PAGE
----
Intercountry Adoption Updates, Spring 2016

Intercountry adoption laws are always changing. Learn about the changes from the first quarter of 2016 here.

intercountry adoption laws

New Haiti Adoption Procedures in Progress

The Haitian Central Adoption Authority, L’Institut du Bien-Etre Social et de Recherches (IBESR), is working to ensure a smooth transition for cases in progress before the Hague Convention entered into force. The U.S. Department of State (DOS) believes that families that had not been officially matched with a child by April 1, 2016, but were provisionally matched, will be allowed to complete their adoptions as transition cases. The DOS will provide updates as it learns more. Please monitor adoption.state.gov to stay up to date.

Beginning October 1, 2016, there will be a maximum quota for adoptions to the U.S. of one dossier/application from each adoption service provider (ASP) per month, as well as up to 10 additional applications per year for relative and special needs adoptions.

Uganda Changes Residence Requirement for Prospective Adoptive Parents

On March 2, Uganda passed the 2015 Children’s Act Amendment Bill that limits applications for legal guardianships to citizens of Uganda who have lived in Uganda for at least three continuous months, while shortening the residency requirement for foreign prospective adoptive parents from three years to one. The new law will also permit intercountry adoption only if a child has no known relatives, legal guardians, or foster parents and tightens restrictions for adoptive parents. The law was passed in response to fears of child trafficking and corruption since the number of intercountry adoptions has risen in recent years.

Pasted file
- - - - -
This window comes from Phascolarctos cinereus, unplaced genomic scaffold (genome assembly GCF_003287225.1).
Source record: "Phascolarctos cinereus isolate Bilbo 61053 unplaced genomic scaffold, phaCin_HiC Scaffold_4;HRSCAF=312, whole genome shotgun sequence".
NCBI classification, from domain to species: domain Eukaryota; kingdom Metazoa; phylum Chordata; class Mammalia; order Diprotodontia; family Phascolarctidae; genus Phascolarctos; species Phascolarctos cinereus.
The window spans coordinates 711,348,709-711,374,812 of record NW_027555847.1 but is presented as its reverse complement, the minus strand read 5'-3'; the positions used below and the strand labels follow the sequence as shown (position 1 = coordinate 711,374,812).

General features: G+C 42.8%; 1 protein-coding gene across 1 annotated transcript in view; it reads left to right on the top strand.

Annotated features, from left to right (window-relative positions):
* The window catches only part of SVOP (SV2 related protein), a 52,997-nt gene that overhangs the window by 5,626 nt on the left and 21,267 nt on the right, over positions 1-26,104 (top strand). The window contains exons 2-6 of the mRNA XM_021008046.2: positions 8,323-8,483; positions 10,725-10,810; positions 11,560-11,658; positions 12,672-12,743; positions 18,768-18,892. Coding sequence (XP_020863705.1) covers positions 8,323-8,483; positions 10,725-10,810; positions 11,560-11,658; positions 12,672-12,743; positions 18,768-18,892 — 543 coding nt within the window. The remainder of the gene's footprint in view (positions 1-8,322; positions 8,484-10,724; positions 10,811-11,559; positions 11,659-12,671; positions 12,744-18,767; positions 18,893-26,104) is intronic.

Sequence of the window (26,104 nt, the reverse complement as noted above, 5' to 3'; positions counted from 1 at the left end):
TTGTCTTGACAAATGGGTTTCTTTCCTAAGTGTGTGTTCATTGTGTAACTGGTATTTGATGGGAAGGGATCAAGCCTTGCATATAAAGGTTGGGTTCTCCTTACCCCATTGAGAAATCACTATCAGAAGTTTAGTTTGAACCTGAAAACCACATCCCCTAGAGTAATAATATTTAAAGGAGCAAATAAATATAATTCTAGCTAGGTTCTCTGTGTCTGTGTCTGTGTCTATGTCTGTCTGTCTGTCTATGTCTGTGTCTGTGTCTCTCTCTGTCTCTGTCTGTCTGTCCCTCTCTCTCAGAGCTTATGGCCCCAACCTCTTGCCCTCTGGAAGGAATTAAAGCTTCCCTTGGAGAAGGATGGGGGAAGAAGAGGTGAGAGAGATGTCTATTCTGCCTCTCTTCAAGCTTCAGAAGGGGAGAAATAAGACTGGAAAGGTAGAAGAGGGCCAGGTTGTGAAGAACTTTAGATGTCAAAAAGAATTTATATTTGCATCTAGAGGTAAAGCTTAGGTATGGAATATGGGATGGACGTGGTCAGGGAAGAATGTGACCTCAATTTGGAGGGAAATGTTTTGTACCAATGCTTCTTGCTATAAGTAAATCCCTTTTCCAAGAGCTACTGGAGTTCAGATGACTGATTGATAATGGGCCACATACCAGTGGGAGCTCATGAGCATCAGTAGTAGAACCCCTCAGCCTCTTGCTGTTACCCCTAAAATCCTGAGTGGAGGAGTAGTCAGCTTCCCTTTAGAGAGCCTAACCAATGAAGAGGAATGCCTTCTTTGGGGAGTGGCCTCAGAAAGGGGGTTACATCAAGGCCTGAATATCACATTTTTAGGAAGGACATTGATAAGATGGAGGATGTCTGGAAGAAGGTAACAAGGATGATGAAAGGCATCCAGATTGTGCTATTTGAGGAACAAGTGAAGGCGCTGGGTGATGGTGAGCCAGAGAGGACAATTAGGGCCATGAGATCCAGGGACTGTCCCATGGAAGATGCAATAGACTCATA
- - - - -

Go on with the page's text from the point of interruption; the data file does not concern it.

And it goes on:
Kazakhstan Requests Outstanding Post-Adoption Reports

Kazakhstan’s Ministry of Education and Science has requested all outstanding post-adoption reports, including 237 that it has identified as missing. The reports are due every six months for the first three years after the adoption is finalized, and once a year until the child turns 18.

The country’s government has simplified the guidelines for the reports, no longer requiring translations, apostilles, or notorizations. The reports must include parents’ names, the child’s name, region of adoption, and several sentences on health and development, education, activities (sports, hobbies, and so on), and family adjustment, as well as photos.

See the Department of State notice for more specifics on what to include, as well as where families can submit their reports.




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